I like the stability of 29-inch or 700cm wheels. And I have never used studded tires, although every year I consider it. I feel quite comfortable on 40mm-wide tires with a more aggressive tread until there’s more than four inches of fresh snow.
In fact, fresh snow is rarely an issue. It’s just more work to push through. It’s the sloppy or “brown sugar” snow which always poses a problem for me, making it difficult to control my front wheel. I always go back and forth between wider vs. narrower tires on my bike. Wider tires offer more flotation, but in sloppy snow, narrower tires tend to cut down to the pavement easier. Sometimes neither work, and that’s when I walk.
The final bike I’ll cover is the fat bike. Over the past five years, these bikes have gone viral. It’s to the point where I see them almost as much in the summer as the winter. Yes, they can be heavy and take more energy to push, but regular riders swear by them in almost all conditions.
Although fat bikes are great for winter riding, don’t think you are 100 percent safe from falls if you choose to get one. I’ve seen plenty of folks go down on ice even with studded fat bike tires because they shifted their weight too quickly or took too sharp a turn. Where fat bikes really excel is in deep powder. Nothing can top their flotation and I’ve ridden with folks who purposely go through large snow drifts on them to push the limits.
I’ also like to touch on frame material and drive trains. Nowadays you’ll see winter steeds comprised of steel, aluminum and carbon. I find there are plusses and minuses to all.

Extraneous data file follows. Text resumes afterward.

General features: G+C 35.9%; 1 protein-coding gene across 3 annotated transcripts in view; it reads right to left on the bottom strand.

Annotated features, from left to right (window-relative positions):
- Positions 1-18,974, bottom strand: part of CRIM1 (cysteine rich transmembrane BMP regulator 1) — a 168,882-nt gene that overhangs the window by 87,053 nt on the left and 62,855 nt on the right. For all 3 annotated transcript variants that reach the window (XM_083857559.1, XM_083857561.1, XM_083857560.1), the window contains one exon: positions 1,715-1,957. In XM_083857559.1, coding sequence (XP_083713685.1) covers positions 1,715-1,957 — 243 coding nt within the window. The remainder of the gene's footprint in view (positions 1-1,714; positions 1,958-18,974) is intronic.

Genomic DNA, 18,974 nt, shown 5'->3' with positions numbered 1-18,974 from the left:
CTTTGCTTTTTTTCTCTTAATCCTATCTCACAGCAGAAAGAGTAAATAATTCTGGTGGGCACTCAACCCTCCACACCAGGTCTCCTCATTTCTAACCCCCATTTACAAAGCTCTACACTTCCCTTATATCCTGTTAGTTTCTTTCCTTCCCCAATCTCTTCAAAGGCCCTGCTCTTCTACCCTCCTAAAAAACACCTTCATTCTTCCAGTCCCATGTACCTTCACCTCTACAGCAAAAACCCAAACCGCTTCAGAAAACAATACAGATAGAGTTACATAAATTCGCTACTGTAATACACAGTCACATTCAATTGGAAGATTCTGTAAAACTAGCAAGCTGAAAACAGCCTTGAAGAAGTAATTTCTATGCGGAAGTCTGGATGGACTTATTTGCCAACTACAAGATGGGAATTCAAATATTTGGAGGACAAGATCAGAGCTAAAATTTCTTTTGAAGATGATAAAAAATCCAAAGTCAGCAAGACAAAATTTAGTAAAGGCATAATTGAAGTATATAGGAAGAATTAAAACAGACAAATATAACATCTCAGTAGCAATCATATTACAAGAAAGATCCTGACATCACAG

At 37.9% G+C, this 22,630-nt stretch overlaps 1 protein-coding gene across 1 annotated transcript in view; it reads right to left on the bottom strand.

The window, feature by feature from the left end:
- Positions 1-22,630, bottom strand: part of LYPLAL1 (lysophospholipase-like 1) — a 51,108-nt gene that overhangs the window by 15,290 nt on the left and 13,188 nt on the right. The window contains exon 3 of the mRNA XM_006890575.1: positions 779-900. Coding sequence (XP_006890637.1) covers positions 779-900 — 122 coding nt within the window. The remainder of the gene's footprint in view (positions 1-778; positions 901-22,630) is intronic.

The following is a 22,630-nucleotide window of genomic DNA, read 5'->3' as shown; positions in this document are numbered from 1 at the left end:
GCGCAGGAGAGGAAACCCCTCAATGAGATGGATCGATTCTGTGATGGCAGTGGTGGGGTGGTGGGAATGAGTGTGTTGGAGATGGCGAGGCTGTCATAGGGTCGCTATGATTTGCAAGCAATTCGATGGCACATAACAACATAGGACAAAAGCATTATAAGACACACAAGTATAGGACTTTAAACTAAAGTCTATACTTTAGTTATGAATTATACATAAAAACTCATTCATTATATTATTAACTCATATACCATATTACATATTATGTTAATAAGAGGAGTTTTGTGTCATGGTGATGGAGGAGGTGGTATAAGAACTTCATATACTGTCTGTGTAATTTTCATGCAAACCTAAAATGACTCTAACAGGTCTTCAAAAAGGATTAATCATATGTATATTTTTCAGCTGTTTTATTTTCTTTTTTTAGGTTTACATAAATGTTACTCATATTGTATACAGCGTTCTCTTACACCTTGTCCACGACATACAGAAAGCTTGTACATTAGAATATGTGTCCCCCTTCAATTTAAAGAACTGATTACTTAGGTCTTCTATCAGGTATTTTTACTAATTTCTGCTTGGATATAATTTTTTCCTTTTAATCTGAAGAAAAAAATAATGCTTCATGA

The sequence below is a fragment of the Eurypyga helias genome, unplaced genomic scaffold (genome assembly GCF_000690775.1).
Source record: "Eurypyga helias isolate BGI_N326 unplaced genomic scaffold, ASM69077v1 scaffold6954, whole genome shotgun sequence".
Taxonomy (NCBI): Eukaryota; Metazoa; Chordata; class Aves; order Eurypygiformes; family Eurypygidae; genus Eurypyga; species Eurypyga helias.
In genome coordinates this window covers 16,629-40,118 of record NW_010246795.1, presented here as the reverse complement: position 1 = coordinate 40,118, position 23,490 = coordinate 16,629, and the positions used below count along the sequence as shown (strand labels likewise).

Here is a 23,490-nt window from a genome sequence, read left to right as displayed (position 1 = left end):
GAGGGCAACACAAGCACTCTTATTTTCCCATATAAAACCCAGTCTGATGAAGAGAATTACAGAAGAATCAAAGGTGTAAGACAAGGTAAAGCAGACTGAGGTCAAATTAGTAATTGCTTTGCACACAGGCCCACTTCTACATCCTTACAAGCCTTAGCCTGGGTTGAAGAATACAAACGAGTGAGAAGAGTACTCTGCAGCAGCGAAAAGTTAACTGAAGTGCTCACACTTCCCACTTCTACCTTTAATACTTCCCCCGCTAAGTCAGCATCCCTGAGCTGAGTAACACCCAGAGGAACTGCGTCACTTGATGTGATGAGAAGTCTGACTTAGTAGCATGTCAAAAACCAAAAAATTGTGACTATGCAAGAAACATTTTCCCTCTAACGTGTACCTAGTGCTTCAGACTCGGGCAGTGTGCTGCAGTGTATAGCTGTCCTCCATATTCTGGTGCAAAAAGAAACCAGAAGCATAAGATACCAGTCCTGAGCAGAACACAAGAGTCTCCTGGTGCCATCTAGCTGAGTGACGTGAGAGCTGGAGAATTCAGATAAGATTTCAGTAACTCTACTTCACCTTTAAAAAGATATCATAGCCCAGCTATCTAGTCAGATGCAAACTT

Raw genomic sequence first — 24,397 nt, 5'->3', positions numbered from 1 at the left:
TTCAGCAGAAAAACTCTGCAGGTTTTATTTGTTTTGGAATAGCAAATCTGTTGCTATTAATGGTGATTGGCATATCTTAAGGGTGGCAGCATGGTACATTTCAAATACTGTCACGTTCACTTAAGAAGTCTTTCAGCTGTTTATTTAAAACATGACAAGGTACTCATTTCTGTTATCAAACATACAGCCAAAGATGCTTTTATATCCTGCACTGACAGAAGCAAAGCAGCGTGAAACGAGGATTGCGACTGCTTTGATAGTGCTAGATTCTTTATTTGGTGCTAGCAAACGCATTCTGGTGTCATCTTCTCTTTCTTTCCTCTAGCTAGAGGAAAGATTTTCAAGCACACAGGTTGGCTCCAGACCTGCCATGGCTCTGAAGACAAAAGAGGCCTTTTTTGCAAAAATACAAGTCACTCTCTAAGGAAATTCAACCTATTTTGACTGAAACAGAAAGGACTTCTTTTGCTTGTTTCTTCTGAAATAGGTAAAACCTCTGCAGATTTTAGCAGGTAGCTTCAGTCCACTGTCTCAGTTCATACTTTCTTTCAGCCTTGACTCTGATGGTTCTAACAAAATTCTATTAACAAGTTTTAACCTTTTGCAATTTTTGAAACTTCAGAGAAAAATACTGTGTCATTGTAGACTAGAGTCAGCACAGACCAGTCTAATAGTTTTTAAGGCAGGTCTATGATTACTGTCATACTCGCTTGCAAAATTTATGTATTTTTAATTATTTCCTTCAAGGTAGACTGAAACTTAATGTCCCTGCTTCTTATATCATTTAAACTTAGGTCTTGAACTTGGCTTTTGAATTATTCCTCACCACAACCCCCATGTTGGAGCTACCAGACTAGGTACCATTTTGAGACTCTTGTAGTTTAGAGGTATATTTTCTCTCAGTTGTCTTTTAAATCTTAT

Steel is widely available and very forgiving if you fall. Aluminum and carbon are lighter and don’t rust, although carbon can crack during falls if it hits something hard.
I have been quite happy with my steel frames, but I do take time to rinse them after rides to prevent rust and choose frames that have an internal coating. The big thing is to wipe down and lube the seat post on any bike you have from time to time to prevent it from fusing to the frame.
Gears vs. singlespeed
The choice to ride a geared or singlespeed bike largely depends on the hilliness of your commute. I have several hills on my commute that allow me to ride singlespeed during the summer but causes rear-wheel slippage in the winter. A singlespeed would certainly be my year-round choice if my commute were more level.
Singlespeed bikes are easier to clean, have fewer parts that could freeze or fail when dirty or wet, and the parts are less expensive to replace when something does go wrong. If choosing a singlespeed for winter riding, I would suggest selecting a lower gear so that you can keep pedaling up small hills without getting out of the saddle. A nice smooth pedal stroke will help quite a bit in slippery or slushy conditions.
I hope this short explanation of the most popular bikes for winter commuting helps get you out there to try it yourself. If you have more questions, most cities now have winter cycling groups or online forums to help answer questions. Many bike shops have also become quite savvy about year-round cycling and can also help steer you in the right direction.
Just remember when beginning your winter biking journey is to be patient and have fun. Everything else will fall into place.
Kierstin Kloeckner used to race bikes and now commutes by bike to work as a personal trainer and yoga/pilates instructor in Madison, Wisconsin.